With their bulging red eyes and deafening mating song, the 17-year cicadas are about to emerge.
The insects have been waiting underground for nearly two decades, and millions are about to make their debut around western Pennsylvania, parts of eastern Ohio and a small swath of West Virginia.
Penn State Extension horticulture educator Sandy Feather tells the Tribune Review it takes several days of temperatures above 60 degrees Fahrenheit (15.5 degrees Celsius) for them to emerge. Temperatures around Pittsburgh are forecast to be in the high 60s and low 70s next week.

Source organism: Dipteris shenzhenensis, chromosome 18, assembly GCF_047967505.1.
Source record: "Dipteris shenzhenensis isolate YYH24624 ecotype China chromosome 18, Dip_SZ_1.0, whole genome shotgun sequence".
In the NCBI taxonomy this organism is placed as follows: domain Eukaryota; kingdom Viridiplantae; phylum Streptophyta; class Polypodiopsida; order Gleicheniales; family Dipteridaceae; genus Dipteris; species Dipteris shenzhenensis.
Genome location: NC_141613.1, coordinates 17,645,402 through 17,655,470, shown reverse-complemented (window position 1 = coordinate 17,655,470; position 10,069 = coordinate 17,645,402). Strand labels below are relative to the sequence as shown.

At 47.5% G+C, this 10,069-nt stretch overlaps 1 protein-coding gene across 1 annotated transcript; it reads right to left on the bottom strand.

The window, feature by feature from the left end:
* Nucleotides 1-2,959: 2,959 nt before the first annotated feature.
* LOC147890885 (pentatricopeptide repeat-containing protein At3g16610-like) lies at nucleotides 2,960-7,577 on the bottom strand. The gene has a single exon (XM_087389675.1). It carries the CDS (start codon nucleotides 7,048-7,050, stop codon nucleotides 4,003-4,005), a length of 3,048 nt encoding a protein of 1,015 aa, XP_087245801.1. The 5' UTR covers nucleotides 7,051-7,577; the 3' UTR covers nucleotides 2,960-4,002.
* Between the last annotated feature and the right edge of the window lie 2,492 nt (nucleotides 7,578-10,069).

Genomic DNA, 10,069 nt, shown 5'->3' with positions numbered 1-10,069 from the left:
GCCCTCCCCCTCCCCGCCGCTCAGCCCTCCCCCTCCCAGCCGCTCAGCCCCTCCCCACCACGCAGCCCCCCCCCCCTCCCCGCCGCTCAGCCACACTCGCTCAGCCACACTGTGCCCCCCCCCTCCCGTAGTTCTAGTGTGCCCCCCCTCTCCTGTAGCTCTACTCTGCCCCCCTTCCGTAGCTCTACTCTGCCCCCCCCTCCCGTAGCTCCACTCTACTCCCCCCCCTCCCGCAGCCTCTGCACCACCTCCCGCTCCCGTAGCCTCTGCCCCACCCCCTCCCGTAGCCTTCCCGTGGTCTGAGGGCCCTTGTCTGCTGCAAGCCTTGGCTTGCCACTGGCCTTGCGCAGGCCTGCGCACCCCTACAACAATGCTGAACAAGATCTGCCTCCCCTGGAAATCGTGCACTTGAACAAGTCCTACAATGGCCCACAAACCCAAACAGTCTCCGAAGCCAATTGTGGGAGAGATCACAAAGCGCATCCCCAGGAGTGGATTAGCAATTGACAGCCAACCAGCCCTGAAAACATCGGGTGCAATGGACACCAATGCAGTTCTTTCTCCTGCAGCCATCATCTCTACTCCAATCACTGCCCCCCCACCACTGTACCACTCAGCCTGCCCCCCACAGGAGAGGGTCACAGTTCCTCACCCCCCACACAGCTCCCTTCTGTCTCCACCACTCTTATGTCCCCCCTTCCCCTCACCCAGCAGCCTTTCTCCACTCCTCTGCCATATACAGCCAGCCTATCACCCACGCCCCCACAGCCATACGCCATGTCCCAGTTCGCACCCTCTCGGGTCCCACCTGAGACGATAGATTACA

Feather says they’ll be loud, but they don’t pose a threat to anything except very young trees.
Adult cicadas don’t eat or bite and exist only to mate. They’ll all be dead by the end of June.